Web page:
Friday, April 11, 2008

What does "work" mean to you?

Find something you love to do and you'll never have to work a day in your life.
~Harvey Mackay

The title of today's post on one of the blogs I read totally caught my attention this morning: Killer Career Advice Goes manga, meet Johnny Bunko. Intrigued, I clicked through and discovered what promises to be an awesome way to transform the concept of career planning in the form of a manga career guide. The best part? The video trailer promoting the book:

Johnny Bunko trailer from Daniel Pink on Vimeo.

Obviously, only having heard about The Adventures of Johnny Bunko this morning, I haven't read it yet, but it really got me thinking about how the consciousness shift across the planet is changing everything, literally everything. It is possible that mine will be the last generation burdened with the idea that work is drudgery, just something to get through so you can enjoy the rest of your life. While many people of all generations have broken free of that belief, the generation that is graduating from college in this decade is benefiting from the awakening that has been happening. They tend to have higher expectations about work as something that had better be fulfilling since you spend more time doing that than just about anything else you do in your life.

For me, work was always a struggle based in conflicting beliefs. On one side, I knew that if you do what you love, the money will follow. On the other side, I believed that work was, well, work, something that was difficult and complex and the harder you worked at it, the more you would be rewarded. The problems for me in breaking free, or so I told myself, were that I didn't know what it was that I loved and that I was just too practical not to have a "real job" while I was figuring that out. What has become clear over the years is really that fear was keeping me small--the longer I stayed at jobs that I didn't love, the longer I could stay "safe" by blaming the job for my unhappiness. If I took a risk and became a writer or healer or spiritual mentor, then there was a chance that I would fail, that I would discover I was mediocre, that I didn't have any true gifts to share with the world.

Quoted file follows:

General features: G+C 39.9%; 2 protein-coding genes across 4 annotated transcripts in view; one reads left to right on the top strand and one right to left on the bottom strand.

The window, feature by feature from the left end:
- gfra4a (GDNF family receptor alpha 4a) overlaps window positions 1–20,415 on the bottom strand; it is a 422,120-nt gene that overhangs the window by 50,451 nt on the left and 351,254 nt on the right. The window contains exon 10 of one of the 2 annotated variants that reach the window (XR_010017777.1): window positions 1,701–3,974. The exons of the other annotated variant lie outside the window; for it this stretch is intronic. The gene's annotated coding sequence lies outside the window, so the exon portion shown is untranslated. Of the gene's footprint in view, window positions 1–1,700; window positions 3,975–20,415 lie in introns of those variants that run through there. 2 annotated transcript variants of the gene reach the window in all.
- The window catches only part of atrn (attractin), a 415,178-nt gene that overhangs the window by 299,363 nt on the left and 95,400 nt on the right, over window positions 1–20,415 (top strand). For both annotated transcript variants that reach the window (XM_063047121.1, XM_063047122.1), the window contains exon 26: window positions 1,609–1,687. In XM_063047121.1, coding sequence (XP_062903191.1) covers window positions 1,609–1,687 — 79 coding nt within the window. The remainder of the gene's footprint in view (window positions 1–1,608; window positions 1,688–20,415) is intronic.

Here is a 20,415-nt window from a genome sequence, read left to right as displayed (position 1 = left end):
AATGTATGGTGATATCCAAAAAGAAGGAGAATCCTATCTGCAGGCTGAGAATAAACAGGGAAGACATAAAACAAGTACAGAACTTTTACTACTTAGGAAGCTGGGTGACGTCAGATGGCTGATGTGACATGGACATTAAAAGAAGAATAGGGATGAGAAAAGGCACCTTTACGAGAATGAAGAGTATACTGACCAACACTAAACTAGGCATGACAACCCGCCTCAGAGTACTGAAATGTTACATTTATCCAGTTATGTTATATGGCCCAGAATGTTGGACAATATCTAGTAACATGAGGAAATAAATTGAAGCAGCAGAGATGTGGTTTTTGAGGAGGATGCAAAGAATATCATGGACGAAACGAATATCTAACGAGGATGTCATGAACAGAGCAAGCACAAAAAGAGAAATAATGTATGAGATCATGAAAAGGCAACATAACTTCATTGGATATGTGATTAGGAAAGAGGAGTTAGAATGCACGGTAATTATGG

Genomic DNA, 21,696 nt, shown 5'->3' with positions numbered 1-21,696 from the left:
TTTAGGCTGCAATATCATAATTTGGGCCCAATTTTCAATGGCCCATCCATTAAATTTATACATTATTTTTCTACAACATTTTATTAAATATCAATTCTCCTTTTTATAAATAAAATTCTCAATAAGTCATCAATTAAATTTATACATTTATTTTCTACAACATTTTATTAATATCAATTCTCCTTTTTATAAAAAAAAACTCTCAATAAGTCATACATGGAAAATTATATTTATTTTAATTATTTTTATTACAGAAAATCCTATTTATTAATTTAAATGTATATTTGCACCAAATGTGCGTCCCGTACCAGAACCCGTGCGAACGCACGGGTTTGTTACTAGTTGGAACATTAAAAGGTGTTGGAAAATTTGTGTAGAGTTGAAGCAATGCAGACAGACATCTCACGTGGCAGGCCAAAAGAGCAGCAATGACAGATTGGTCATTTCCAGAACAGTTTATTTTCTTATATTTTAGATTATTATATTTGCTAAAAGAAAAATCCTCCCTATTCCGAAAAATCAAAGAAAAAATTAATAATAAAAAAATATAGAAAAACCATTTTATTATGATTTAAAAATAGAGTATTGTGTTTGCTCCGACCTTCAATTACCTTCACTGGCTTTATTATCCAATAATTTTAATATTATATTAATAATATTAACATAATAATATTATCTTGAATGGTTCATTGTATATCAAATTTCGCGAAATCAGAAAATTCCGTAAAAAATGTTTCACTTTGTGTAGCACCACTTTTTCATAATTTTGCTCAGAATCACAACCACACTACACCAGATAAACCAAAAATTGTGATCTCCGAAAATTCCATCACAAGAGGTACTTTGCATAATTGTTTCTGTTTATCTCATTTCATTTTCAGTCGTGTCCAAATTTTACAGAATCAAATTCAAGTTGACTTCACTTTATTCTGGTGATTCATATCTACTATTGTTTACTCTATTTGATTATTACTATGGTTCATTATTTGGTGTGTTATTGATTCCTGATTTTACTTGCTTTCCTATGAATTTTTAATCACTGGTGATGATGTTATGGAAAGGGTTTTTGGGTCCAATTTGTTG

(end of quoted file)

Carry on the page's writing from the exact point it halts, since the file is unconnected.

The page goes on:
Since I left my job in September, I've really focused on turning my concept of the word "work" around. "Work" and "play" are no longer opposites for me. I've come to think of it more as you would "a work of art." It's a matter of where you place your attention, what you're putting your energy into, the product of your natural creativity. While I do not have "a job," I invest a lot of time and energy in my work right now--my work is to live my life as fully as I know how to today. Some days that includes activities that earn me money and some days that doesn't--I still have some unlearning and relearning to do, but there is daily progress on that front. At the end of the day, I judge whether my time was well-spent by how much joy I've experienced, whether or not there's a smile on my face, how authentically I showed up in the world today. The more that happens, the more the work I'm doing is seen as valuable to someone else and I am compensated.

How do you define "work"? Do you feel that your current work is your life's work? What steps can you take today to shift that concept for yourself? Join me this week in being part of the consciousness shift taking place around "work." Doesn't it make life more fun? Namaste.

Photo: "cubicle," originally uploaded by Kat

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Fran said...

Kahil Gibran says, "When you work, you are a flute through whose heart the whispering of the hours turns to music."

Jenn Sheridan said...

That's an absolutely beautiful quote. Thank you for sharing!